31.7% of all households were made up of individuals and 13.2% had someone living alone, 65 years of age or older. The average household size was 2.30 and the average family size was 2.88. In the city the population was spread out with 23.0% under the age of 18, 9.4% from 18 to 24, 28.2% from 25 to 44, 23.7% from 45 to 64, 15.8% who were 65 years of age or older. The median age was 38 years. For every 100 females, there were 90.7 males. For every 100 females age 18 and over, there were 87.1 males. The median income for a household in the city was $33,235, the median income for a family was $42,896. Males had a median income of $32,157 versus $20,363 for females; the per capita income for the city was $18,745. About 7.7% of families and 10.2% of the population were below the poverty line, including 12.7% of those under age 18 and 6.2% of those age 65 or over. Tuscora Park is a municipal park that features a carousel, Ferris wheel and other rides, along with miniature golf and batting cages. Tuscora Park was built as a project of the Works Progress Administration.
The park is now the home of the Park Place Teen Center, a facility for high school students that provides entertainment
The United States of America known as the United States or America, is a country composed of 50 states, a federal district, five major self-governing territories, various possessions. At 3.8 million square miles, the United States is the world's third or fourth largest country by total area and is smaller than the entire continent of Europe's 3.9 million square miles. With a population of over 327 million people, the U. S. is the third most populous country. The capital is Washington, D. C. and the largest city by population is New York City. Forty-eight states and the capital's federal district are contiguous in North America between Canada and Mexico; the State of Alaska is in the northwest corner of North America, bordered by Canada to the east and across the Bering Strait from Russia to the west. The State of Hawaii is an archipelago in the mid-Pacific Ocean; the U. S. territories are scattered about the Pacific Ocean and the Caribbean Sea, stretching across nine official time zones. The diverse geography and wildlife of the United States make it one of the world's 17 megadiverse countries.
Paleo-Indians migrated from Siberia to the North American mainland at least 12,000 years ago. European colonization began in the 16th century; the United States emerged from the thirteen British colonies established along the East Coast. Numerous disputes between Great Britain and the colonies following the French and Indian War led to the American Revolution, which began in 1775, the subsequent Declaration of Independence in 1776; the war ended in 1783 with the United States becoming the first country to gain independence from a European power. The current constitution was adopted in 1788, with the first ten amendments, collectively named the Bill of Rights, being ratified in 1791 to guarantee many fundamental civil liberties; the United States embarked on a vigorous expansion across North America throughout the 19th century, acquiring new territories, displacing Native American tribes, admitting new states until it spanned the continent by 1848. During the second half of the 19th century, the Civil War led to the abolition of slavery.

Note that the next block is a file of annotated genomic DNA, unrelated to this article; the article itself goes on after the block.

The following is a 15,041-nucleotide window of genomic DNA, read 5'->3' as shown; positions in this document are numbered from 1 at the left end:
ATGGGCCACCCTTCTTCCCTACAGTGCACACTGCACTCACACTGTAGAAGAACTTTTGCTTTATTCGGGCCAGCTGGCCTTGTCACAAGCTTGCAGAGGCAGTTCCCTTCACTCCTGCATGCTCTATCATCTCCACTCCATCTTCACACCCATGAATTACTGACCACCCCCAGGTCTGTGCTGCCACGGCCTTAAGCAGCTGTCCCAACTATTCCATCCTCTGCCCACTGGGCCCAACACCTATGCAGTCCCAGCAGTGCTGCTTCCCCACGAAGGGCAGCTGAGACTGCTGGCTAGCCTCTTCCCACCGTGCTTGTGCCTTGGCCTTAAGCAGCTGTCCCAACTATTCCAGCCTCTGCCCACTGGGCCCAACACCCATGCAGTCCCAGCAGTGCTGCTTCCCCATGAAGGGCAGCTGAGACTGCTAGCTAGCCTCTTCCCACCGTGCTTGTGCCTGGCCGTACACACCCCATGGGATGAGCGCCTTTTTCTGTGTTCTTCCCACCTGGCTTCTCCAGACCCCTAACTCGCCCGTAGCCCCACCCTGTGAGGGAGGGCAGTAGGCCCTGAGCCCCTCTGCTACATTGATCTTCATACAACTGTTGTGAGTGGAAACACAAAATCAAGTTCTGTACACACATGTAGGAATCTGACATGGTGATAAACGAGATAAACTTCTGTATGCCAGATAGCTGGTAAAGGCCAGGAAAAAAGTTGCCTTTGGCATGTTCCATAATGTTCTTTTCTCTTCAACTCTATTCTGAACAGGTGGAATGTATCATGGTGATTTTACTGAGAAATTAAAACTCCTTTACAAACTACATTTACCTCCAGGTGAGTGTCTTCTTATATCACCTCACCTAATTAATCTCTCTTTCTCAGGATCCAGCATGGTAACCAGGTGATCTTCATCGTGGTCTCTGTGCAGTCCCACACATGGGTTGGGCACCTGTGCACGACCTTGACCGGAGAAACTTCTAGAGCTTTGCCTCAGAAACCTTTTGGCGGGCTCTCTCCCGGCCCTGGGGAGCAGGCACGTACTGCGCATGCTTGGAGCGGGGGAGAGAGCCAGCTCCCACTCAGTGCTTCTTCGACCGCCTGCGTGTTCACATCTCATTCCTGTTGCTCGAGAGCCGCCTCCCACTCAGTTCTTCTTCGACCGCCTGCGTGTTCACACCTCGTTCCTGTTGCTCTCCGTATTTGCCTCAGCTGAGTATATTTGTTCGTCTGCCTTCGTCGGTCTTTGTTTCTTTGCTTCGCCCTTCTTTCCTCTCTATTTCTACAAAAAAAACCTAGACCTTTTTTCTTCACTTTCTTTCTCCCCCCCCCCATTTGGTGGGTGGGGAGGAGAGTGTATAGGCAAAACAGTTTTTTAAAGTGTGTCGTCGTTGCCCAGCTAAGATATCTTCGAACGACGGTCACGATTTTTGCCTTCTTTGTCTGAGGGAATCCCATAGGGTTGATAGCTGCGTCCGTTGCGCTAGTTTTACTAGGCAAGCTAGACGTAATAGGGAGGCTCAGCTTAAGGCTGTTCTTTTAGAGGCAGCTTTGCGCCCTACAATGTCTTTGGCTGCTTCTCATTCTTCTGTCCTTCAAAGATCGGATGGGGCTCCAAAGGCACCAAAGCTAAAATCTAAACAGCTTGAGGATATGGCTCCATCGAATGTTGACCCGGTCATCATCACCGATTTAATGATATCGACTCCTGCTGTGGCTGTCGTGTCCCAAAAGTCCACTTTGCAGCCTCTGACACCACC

By the end of the century, the United States had extended into the Pacific Ocean, its economy, driven in large part by the Industrial Revolution, began to soar. The Spanish–American War and World War I confirmed the country's status as a global military power; the United States emerged from World War II as a global superpower, the first country to develop nuclear weapons, the only country to use them in warfare, a permanent member of the United Nations Security Council. Sweeping civil rights legislation, notably the Civil Rights Act of 1964, the Voting Rights Act of 1965 and the Fair Housing Act of 1968, outlawed discrimination based on race or color. During the Cold War, the United States and the Soviet Union competed in the Space Race, culminating with the 1969 U. S. Moon landing; the end of the Cold War and the collapse of the Soviet Union in 1991 left the United States as the world's sole superpower. The United States is the world's oldest surviving federation, it is a representative democracy.